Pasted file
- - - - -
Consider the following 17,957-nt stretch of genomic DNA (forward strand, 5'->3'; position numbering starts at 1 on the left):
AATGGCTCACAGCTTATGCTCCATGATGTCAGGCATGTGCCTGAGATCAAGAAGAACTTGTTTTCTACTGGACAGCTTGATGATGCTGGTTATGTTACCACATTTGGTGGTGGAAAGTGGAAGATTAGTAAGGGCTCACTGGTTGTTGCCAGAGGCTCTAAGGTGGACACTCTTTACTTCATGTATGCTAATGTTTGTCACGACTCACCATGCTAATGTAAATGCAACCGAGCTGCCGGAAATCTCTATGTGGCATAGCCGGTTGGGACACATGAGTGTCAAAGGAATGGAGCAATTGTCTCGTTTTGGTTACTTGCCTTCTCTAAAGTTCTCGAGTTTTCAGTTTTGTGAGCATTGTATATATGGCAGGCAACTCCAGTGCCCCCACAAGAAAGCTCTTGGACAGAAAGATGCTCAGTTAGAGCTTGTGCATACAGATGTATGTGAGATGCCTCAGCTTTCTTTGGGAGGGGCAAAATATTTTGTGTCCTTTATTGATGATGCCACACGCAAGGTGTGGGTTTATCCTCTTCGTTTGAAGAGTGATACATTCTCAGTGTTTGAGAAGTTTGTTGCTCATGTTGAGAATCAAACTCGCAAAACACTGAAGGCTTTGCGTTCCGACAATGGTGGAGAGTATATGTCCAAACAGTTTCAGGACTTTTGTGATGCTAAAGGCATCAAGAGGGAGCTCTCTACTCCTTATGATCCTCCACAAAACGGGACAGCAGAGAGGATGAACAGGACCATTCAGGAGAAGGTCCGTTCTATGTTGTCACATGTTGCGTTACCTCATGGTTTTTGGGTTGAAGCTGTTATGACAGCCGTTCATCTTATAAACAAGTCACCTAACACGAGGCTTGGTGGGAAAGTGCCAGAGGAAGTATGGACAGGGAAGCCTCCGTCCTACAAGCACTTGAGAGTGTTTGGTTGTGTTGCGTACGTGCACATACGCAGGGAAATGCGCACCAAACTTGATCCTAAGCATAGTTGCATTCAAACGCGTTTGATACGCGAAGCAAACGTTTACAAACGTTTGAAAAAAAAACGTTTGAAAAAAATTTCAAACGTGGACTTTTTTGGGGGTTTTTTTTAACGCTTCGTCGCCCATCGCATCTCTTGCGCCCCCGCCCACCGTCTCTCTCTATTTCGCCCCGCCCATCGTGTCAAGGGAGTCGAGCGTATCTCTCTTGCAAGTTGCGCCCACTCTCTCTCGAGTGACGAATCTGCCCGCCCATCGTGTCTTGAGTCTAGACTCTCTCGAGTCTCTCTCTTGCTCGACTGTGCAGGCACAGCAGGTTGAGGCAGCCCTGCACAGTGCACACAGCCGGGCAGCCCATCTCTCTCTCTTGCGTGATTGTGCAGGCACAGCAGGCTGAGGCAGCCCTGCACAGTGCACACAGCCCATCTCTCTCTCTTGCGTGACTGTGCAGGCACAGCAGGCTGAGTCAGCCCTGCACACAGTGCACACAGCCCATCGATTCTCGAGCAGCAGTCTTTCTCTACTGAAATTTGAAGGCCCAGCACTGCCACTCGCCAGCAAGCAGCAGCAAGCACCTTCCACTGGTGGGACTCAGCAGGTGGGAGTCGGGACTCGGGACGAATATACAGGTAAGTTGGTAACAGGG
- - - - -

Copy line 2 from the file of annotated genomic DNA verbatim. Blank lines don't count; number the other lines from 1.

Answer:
AATGGCTCACAGCTTATGCTCCATGATGTCAGGCATGTGCCTGAGATCAAGAAGAACTTGTTTTCTACTGGACAGCTTGATGATGCTGGTTATGTTACCACATTTGGTGGTGGAAAGTGGAAGATTAGTAAGGGCTCACTGGTTGTTGCCAGAGGCTCTAAGGTGGACACTCTTTACTTCATGTATGCTAATGTTTGTCACGACTCACCATGCTAATGTAAATGCAACCGAGCTGCCGGAAATCTCTATGTGGCATAGCCGGTTGGGACACATGAGTGTCAAAGGAATGGAGCAATTGTCTCGTTTTGGTTACTTGCCTTCTCTAAAGTTCTCGAGTTTTCAGTTTTGTGAGCATTGTATATATGGCAGGCAACTCCAGTGCCCCCACAAGAAAGCTCTTGGACAGAAAGATGCTCAGTTAGAGCTTGTGCATACAGATGTATGTGAGATGCCTCAGCTTTCTTTGGGAGGGGCAAAATATTTTGTGTCCTTTATTGATGATGCCACACGCAAGGTGTGGGTTTATCCTCTTCGTTTGAAGAGTGATACATTCTCAGTGTTTGAGAAGTTTGTTGCTCATGTTGAGAATCAAACTCGCAAAACACTGAAGGCTTTGCGTTCCGACAATGGTGGAGAGTATATGTCCAAACAGTTTCAGGACTTTTGTGATGCTAAAGGCATCAAGAGGGAGCTCTCTACTCCTTATGATCCTCCACAAAACGGGACAGCAGAGAGGATGAACAGGACCATTCAGGAGAAGGTCCGTTCTATGTTGTCACATGTTGCGTTACCTCATGGTTTTTGGGTTGAAGCTGTTATGACAGCCGTTCATCTTATAAACAAGTCACCTAACACGAGGCTTGGTGGGAAAGTGCCAGAGGAAGTATGGACAGGGAAGCCTCCGTCCTACAAGCACTTGAGAGTGTTTGGTTGTGTTGCGTACGTGCACATACGCAGGGAAATGCGCACCAAACTTGATCCTAAGCATAGTTGCATTCAAACGCGTTTGATACGCGAAGCAAACGTTTACAAACGTTTGAAAAAAAAACGTTTGAAAAAAATTTCAAACGTGGACTTTTTTGGGGGTTTTTTTTAACGCTTCGTCGCCCATCGCATCTCTTGCGCCCCCGCCCACCGTCTCTCTCTATTTCGCCCCGCCCATCGTGTCAAGGGAGTCGAGCGTATCTCTCTTGCAAGTTGCGCCCACTCTCTCTCGAGTGACGAATCTGCCCGCCCATCGTGTCTTGAGTCTAGACTCTCTCGAGTCTCTCTCTTGCTCGACTGTGCAGGCACAGCAGGTTGAGGCAGCCCTGCACAGTGCACACAGCCGGGCAGCCCATCTCTCTCTCTTGCGTGATTGTGCAGGCACAGCAGGCTGAGGCAGCCCTGCACAGTGCACACAGCCCATCTCTCTCTCTTGCGTGACTGTGCAGGCACAGCAGGCTGAGTCAGCCCTGCACACAGTGCACACAGCCCATCGATTCTCGAGCAGCAGTCTTTCTCTACTGAAATTTGAAGGCCCAGCACTGCCACTCGCCAGCAAGCAGCAGCAAGCACCTTCCACTGGTGGGACTCAGCAGGTGGGAGTCGGGACTCGGGACGAATATACAGGTAAGTTGGTAACAGGG